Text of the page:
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The world faces “mass starvation” following North America’s next major crop failure. And it could even happen before year’s end. So says Chicago-based Don Coxe, who is one of the world’s leading experts on agricultural commodities, so much so that Canada’s renowned BMO Financial Group named the fund after him.
In particular, an imminent crop failure in North America will have particularly dire consequences for major overseas markets that are highly reliant on U.S. crop imports, Coxe cautions. Sadly, this scenario could have been avoided had successive North America’s governments not weakened the farming industry with too much political interference, he suggests.
Originally posted by mastermind77
But my point is we have the resources to make a farming and irrigation/weather modification to safely make a good growing condition with minimal severe weather.
Originally posted by kettlebellysmith
The drought in california is man made.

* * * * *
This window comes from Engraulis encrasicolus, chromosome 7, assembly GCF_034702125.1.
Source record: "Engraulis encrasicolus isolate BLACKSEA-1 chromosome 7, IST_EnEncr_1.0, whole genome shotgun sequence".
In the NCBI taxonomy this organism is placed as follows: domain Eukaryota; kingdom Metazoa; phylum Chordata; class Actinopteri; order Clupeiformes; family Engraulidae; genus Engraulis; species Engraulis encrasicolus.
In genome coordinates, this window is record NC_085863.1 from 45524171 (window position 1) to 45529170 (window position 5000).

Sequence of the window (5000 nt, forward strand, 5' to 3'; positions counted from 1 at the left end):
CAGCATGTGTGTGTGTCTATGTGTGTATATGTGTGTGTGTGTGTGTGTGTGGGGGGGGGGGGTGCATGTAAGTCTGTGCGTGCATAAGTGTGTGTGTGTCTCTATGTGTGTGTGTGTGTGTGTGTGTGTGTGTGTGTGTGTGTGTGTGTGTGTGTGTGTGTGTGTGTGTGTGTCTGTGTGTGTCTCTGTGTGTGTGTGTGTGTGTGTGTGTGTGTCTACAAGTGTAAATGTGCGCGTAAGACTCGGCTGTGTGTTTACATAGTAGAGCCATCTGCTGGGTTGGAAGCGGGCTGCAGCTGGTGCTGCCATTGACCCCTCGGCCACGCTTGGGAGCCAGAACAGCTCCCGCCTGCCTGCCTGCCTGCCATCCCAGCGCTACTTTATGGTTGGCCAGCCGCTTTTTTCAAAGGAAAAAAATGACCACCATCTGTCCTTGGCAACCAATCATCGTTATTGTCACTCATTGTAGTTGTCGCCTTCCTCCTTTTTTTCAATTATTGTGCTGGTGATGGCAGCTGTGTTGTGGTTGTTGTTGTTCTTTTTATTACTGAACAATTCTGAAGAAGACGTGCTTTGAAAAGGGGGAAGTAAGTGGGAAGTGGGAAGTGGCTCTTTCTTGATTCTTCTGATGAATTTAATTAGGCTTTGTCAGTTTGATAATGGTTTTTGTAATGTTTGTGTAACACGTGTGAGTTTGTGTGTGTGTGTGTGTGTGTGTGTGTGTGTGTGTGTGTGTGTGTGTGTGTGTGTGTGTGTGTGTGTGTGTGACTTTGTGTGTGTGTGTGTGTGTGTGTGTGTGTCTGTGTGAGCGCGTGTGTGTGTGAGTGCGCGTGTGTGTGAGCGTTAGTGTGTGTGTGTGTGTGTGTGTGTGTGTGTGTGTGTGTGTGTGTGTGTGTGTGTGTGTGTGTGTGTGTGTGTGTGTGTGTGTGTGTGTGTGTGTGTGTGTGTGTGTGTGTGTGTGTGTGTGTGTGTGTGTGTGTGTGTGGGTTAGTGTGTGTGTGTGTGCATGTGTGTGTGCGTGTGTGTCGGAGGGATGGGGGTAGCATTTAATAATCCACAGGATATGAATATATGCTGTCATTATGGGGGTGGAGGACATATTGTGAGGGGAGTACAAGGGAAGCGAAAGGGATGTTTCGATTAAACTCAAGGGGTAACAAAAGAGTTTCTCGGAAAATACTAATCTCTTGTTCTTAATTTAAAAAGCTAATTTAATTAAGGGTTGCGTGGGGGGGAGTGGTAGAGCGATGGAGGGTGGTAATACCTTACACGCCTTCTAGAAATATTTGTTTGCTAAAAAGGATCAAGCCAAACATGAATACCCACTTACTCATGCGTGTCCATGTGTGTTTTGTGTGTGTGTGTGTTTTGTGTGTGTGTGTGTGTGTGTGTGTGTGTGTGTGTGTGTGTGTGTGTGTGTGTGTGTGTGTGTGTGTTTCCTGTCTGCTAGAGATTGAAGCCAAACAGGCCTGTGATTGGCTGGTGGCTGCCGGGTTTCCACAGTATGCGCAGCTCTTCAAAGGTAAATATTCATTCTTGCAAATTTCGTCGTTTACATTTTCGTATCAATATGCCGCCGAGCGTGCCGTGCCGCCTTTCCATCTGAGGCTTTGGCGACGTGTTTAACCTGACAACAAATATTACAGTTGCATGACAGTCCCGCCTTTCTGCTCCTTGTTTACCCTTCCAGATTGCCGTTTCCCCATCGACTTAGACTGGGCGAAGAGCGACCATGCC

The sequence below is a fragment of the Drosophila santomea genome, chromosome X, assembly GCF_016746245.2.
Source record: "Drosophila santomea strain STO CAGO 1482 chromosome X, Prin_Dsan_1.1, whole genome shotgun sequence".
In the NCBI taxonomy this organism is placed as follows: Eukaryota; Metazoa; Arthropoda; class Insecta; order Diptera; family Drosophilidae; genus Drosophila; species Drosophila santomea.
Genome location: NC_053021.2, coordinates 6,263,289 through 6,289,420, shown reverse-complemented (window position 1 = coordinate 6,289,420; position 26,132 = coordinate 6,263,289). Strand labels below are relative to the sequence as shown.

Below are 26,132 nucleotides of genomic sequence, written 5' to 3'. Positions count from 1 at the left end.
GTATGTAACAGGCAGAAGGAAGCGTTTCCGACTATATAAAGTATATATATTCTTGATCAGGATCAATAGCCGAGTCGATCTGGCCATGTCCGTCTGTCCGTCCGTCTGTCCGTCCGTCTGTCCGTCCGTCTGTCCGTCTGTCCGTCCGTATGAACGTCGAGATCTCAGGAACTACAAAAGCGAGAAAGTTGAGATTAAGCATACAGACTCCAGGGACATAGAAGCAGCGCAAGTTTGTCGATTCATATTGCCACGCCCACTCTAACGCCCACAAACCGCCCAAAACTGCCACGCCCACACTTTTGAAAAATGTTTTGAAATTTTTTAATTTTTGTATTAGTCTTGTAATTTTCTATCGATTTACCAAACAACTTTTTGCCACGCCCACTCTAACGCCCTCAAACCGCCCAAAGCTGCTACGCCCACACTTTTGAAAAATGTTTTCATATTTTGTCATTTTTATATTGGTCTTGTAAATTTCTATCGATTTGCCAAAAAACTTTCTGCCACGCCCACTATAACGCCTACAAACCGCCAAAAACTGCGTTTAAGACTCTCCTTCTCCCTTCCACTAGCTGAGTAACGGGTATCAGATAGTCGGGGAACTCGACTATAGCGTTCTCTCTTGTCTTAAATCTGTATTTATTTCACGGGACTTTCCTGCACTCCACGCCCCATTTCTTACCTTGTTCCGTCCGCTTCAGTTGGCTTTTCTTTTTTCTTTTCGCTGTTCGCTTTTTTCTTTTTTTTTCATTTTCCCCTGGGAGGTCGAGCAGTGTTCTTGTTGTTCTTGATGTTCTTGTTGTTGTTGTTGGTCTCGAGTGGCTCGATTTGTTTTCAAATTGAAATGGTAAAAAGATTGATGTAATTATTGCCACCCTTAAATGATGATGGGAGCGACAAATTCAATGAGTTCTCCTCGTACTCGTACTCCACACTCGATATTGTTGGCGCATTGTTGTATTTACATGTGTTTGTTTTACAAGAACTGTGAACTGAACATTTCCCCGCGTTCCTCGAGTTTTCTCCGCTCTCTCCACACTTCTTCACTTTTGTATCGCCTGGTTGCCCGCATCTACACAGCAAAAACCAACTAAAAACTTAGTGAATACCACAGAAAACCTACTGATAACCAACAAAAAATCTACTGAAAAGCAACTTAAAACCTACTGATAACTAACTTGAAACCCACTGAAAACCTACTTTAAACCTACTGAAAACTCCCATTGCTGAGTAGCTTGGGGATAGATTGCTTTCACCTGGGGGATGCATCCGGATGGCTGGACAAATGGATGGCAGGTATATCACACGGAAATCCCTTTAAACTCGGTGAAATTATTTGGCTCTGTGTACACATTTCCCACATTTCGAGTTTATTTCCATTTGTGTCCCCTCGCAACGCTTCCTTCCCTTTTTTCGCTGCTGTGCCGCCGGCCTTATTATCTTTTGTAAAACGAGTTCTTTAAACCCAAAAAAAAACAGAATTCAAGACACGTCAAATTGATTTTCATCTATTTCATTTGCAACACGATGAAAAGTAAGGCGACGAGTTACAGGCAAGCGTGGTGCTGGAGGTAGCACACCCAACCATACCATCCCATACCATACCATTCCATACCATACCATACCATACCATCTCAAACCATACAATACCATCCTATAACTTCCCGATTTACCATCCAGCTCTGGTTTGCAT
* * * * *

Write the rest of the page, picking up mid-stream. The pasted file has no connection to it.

Farmers and ranchers across a vast section of Alberta and Saskatchewan are staring down the same ominous fields of parched soil and brown crops.
In portions of the hardest-hit region, which stretches in a triangle pattern from Saskatoon to Edmonton and Calgary, 2009 marks the driest spring Agriculture Canada has seen in the 70 years records have been kept in the area.
The arid soil, combined with record-cold temperatures, have killed many cash crops and left ranchers with pastures of brown stubble to feed cattle.
Producers say the circumstances are ominously comparable to those of 2002, when much of the Prairies grappled with the worst drought in 133 years. Farm incomes sunk by 70 per cent in some regions and growers as far away as PEI shipped their hay to desperate western cattleman.
On May 5th, President Obama asked USDA to expedite, within 30 days, the biofuels provisions of the energy title of the 2008 Farm Bill. Agriculture Secretary Tom Vilsack says USDA has met the President’s challenge to help produce more energy from - homegrown, renewable sources.